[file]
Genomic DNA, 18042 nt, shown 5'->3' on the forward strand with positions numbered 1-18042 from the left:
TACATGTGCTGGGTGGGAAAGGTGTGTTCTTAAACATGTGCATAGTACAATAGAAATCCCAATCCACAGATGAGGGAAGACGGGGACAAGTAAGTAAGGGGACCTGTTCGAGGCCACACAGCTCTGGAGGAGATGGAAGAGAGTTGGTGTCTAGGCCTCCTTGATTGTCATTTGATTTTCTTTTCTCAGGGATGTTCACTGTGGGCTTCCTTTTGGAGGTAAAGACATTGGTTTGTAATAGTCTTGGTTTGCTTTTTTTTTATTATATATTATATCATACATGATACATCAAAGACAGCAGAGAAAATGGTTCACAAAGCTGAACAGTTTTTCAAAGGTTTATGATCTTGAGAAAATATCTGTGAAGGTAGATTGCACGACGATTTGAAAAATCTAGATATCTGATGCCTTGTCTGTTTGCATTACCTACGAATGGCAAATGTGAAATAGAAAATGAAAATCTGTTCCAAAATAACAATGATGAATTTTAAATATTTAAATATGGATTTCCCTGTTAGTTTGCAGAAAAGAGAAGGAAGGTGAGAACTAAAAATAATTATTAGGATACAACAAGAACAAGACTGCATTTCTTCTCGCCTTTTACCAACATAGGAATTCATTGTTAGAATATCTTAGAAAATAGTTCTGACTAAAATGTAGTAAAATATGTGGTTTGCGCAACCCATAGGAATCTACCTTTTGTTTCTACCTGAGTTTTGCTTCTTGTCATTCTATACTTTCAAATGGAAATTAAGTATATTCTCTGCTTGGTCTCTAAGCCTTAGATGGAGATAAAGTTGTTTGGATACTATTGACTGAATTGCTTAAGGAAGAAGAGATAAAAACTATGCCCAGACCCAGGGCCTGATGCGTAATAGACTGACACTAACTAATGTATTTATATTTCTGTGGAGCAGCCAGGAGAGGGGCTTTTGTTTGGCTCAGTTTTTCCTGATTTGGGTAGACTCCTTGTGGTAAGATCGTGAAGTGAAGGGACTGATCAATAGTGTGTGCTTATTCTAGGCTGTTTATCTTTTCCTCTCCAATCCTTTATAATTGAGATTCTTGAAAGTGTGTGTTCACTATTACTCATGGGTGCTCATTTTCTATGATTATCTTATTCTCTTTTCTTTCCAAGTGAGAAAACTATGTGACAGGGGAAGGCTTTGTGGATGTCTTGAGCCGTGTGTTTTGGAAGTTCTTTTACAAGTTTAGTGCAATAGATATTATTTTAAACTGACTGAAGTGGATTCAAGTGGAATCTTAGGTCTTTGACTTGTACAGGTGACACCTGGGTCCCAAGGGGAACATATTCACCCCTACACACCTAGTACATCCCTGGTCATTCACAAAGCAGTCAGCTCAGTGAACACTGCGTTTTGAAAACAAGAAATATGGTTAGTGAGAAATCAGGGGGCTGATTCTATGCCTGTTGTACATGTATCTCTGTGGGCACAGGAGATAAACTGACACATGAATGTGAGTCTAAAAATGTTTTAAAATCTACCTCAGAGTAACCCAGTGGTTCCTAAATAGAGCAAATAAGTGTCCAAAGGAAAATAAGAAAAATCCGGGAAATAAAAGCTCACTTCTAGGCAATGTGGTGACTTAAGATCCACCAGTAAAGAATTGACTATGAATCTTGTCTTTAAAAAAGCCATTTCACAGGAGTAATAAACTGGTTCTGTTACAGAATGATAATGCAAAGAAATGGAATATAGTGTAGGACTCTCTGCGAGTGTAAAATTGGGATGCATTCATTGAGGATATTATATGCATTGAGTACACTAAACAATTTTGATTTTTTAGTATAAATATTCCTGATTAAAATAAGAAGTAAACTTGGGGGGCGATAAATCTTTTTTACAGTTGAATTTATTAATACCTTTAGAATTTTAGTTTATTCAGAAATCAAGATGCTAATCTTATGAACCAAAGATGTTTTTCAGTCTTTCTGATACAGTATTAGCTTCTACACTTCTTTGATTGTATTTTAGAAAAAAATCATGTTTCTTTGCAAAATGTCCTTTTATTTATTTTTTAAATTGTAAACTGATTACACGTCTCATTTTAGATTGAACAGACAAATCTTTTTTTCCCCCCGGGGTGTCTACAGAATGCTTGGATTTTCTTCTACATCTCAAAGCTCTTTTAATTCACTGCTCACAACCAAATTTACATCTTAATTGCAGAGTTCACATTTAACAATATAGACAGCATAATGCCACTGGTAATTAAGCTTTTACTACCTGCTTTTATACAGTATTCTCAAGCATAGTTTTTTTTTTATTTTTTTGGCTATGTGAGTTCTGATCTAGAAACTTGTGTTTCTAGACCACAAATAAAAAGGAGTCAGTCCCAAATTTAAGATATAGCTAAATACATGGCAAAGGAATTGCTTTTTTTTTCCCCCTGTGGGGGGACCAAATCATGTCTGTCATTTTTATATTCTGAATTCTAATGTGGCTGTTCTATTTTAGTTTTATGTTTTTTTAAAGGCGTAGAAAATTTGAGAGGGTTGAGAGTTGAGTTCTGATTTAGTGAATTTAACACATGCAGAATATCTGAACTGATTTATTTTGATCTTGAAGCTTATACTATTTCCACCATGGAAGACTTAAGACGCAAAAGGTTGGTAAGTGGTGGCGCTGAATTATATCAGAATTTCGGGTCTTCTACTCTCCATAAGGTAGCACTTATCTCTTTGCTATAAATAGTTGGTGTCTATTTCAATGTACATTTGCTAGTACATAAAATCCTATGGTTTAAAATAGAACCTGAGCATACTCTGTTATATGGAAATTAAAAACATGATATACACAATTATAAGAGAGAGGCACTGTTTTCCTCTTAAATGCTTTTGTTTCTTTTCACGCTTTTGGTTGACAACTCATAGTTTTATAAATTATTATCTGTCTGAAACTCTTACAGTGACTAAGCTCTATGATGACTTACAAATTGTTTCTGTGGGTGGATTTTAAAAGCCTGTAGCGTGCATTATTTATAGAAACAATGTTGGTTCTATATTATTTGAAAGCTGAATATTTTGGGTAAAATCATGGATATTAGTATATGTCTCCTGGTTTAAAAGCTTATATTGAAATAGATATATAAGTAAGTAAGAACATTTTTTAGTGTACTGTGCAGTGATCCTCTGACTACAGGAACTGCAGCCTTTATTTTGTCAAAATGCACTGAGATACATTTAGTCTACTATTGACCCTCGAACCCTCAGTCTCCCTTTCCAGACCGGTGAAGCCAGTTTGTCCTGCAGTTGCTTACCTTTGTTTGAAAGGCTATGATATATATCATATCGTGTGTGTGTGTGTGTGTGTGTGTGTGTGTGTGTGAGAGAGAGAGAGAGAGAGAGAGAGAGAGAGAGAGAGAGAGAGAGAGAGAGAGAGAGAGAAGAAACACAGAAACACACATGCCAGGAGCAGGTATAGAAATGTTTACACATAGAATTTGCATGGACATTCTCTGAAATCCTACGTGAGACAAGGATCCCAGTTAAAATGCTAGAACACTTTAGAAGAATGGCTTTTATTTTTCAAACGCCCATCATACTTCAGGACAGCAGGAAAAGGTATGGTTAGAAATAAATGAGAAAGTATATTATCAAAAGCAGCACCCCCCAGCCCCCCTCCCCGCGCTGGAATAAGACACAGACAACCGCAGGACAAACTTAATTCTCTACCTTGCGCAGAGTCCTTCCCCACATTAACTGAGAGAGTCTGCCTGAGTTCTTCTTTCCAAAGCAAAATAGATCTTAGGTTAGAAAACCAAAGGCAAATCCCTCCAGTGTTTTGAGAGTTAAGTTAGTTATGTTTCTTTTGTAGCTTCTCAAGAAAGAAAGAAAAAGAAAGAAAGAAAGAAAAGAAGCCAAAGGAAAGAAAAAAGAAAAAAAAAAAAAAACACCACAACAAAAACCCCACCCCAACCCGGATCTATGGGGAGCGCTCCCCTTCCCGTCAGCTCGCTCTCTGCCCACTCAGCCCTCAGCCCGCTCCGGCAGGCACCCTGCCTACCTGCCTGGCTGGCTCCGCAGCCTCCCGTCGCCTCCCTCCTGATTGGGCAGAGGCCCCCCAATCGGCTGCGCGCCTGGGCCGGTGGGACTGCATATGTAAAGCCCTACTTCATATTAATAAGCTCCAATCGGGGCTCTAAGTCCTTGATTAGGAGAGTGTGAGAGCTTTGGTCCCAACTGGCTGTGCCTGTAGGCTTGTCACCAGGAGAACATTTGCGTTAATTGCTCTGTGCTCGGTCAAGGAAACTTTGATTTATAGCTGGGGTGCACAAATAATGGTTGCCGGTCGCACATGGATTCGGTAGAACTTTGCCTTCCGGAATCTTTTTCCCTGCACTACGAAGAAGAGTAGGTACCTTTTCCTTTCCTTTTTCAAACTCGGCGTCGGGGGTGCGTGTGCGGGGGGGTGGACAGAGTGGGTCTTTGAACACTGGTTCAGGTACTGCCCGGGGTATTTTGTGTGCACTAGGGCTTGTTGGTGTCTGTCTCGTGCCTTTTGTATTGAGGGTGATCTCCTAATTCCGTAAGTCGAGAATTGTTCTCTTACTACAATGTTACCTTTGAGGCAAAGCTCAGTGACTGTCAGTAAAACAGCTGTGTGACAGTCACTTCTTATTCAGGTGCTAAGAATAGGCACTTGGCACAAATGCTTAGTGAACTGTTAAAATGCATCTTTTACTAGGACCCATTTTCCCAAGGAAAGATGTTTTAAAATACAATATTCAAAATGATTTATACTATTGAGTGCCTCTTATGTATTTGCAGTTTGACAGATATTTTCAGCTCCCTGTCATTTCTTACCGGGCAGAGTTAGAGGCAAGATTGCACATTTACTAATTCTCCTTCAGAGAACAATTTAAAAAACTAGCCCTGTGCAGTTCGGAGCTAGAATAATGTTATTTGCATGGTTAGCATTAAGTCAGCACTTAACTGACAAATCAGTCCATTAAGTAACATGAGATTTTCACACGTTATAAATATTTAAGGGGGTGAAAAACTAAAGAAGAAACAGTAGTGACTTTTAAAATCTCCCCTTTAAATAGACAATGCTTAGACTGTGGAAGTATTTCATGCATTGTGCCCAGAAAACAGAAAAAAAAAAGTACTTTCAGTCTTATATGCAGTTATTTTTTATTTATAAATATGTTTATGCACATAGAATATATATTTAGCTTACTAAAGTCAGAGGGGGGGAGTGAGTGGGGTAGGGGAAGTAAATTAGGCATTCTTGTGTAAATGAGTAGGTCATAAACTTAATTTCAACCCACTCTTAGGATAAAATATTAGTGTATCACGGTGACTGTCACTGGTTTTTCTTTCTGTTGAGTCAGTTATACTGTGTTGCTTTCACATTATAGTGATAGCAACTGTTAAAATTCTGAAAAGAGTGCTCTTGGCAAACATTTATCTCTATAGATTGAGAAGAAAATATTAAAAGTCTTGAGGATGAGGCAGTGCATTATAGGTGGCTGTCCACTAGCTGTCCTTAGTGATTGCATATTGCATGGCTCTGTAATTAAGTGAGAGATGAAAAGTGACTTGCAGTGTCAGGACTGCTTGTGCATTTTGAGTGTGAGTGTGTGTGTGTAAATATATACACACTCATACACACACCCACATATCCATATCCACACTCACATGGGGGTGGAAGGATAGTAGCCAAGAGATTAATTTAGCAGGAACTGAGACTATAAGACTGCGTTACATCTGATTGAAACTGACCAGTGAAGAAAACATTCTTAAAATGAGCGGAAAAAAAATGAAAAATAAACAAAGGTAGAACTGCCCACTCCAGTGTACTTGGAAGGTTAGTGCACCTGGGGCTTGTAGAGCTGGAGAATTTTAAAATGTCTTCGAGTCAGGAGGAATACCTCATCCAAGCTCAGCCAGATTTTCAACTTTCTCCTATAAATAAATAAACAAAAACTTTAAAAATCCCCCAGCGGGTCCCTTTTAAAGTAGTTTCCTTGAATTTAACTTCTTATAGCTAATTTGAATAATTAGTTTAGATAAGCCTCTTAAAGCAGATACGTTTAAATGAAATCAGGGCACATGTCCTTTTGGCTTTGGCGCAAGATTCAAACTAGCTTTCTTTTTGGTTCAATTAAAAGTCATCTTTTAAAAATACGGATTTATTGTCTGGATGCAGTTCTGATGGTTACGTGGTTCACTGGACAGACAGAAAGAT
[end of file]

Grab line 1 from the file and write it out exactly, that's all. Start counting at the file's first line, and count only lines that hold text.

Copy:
Genomic DNA, 18042 nt, shown 5'->3' on the forward strand with positions numbered 1-18042 from the left: